Manufacturing in India: a choice against the trend.
by KIND STUDIO·
From the very beginning - and even before, when we were conceiving Kind Studio - we chose to work with Indian craft workshops. It's a choice that's been the subject of controversy, often due to misinformation about made in India and its implications. We thought it would be a good idea to take a closer look. We explain why we make part of our collections in India.
The little story of Kind Studio
It is not by chance or by economic interest that we have chosen India as the main country for the design of our garments.
Linda, the founder and creator of the brand, has worked closely with India for nearly two years. Through her travels and her encounters, she became aware of the importance of Indian textile culture: a fundamental culture, rich and filled with know-how that does not exist anywhere else.
When building Kind Studio - during 2019, Linda wanted to continue her adventure with India by collaborating with artisan workshops in the choice of textiles and the manufacture of clothing. This choice made it possible to bring consistency to its approach: the desire to have a positive social impact, even beyond the choice to create eco-responsible clothing.
Our partners in India
We work with Chaiim Humanitarian Clothing, the production workshop created by the Chaiim Foundation for the manufacture of clothing. We trust Khaloom for the design of handwoven, organic and recycled textiles.
The COVID-19 pandemic, having strongly impacted India, has made any trip there impossible for the past two years. However, we have adapted and worked remotely to continue these collaborations.
India for clothing design: a coherent choice.
India, an ultra-rich textile culture
Weavings, embroideries, dyes, woodblock prints, etc. - so many traditional skills that have been a hallmark of Indian textile culture for hundreds of years.
Europe's interest in Indian know-how dates back to the 16th century, with in particular the importation of the first printed cotton fabrics, called "Indienne" , used both for furnishings and for clothing.
Before that, Europe did not know cotton. The success of this fiber comes from the fact that this fabric is light, thin and resistant. Above all, it was dyed or printed with the most attractive colors and patterns.
Today, it is not for nothing that this country still fascinates so much with its textile wealth. India is the main producer of cotton and has a flourishing textile industry, as much for clothing as for linen and furnishings. Artisanal and industrial production still cohabit there.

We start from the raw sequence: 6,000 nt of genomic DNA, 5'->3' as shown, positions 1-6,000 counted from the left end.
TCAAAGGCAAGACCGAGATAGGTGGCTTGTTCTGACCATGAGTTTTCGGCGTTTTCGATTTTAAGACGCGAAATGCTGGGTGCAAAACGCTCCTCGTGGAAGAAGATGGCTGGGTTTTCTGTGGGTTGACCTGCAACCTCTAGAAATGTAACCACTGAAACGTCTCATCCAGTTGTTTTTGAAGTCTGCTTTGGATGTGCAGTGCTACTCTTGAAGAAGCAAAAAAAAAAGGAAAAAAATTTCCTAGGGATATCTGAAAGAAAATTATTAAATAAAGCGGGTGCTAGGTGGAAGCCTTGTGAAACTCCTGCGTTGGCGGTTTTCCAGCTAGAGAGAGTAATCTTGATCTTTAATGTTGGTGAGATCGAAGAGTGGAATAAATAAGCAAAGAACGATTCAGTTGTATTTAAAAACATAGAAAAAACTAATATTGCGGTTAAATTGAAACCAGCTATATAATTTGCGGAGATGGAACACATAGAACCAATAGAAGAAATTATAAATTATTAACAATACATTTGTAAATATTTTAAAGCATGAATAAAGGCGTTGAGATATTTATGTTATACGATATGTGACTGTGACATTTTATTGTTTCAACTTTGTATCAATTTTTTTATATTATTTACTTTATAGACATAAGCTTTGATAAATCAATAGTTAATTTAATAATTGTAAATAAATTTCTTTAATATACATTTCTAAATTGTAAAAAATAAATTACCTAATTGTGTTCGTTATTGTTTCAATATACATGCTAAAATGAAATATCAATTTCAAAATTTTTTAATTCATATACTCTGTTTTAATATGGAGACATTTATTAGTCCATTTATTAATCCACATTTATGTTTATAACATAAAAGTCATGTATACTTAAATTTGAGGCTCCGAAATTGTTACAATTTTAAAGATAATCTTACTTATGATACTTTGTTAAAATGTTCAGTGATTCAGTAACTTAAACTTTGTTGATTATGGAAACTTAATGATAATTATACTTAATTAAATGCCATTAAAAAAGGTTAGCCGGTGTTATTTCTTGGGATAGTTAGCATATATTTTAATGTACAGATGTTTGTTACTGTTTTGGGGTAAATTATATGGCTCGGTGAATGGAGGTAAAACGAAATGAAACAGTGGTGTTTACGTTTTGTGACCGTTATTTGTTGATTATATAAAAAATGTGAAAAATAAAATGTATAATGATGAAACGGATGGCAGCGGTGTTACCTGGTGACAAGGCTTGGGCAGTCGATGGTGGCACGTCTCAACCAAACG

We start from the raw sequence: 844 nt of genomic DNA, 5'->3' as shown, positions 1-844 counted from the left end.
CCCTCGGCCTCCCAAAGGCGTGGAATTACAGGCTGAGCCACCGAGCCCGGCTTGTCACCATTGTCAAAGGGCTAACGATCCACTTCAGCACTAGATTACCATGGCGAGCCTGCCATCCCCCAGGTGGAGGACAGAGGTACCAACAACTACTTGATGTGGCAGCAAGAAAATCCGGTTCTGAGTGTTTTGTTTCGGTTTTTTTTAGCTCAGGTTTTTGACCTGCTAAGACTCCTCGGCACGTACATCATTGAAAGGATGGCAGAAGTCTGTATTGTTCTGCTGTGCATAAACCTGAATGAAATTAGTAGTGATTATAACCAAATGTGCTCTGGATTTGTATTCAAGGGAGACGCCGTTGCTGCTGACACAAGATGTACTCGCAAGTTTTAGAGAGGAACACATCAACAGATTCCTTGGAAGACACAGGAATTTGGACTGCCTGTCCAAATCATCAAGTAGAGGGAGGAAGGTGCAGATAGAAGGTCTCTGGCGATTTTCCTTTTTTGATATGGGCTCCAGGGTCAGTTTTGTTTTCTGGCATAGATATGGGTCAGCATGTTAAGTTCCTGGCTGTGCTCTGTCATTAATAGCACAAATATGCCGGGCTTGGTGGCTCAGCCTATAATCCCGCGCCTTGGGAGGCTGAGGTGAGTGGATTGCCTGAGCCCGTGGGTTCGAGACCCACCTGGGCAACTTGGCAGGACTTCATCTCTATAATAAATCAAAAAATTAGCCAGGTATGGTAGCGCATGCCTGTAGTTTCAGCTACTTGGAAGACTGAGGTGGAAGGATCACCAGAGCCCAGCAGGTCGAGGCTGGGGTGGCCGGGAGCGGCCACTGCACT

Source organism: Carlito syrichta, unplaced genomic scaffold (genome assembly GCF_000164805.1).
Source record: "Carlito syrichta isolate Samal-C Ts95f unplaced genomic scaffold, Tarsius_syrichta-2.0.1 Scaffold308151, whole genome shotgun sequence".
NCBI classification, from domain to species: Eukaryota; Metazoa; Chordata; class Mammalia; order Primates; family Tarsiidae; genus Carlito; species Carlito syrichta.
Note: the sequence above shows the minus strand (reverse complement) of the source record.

It was the handcrafted textiles that seduced us, both for their beauty and their uniqueness and for their reduced environmental impact and their strong social impact, corresponding to the values of the brand.
Cotton grows… in India!
Organic cotton clothing made in Europe makes us believe that these are 100% local and that their ecological impact is therefore greatly reduced. Attention ! Their raw material was imported from India, Bangladesh or Turkey.
90% of the world's cotton production comes from India, and 47% of organic cotton is produced in India . It therefore seems obvious to us to promote the manufacture of our products as close as possible to where the raw material is grown. Whether at the stage of the material or the finished product, there is in any case an ecological impact given the necessary transport.
Participate on our scale in the emancipation of women
We do not claim to be a feminist brand since we do not believe in the marketing aspect of this idea. However, feminism is an integral part of our values.
We apply it through the choice of the Chaiim Foundation as a manufacturing partner. A foundation that fights against human trafficking by offering social and professional reintegration to women who are victims - or at risk of being victims - of human trafficking.
The Chaiim foundation not only trains women in the profession of seamstress. It also allows them to complete their schooling and learn the basic notions of English and IT with a view to real social and professional emancipation.
At Khaloom, 90% of women work in the company, as much present in management and management positions as craftswomen. Two women founded this company.
This commitment, with these two companies, is the most coherent and viable way to embody our feminist and social values. We believe that equality starts with the emancipation of women. That access to education, to a job and thus, to an income, will allow them to gain recognition within society.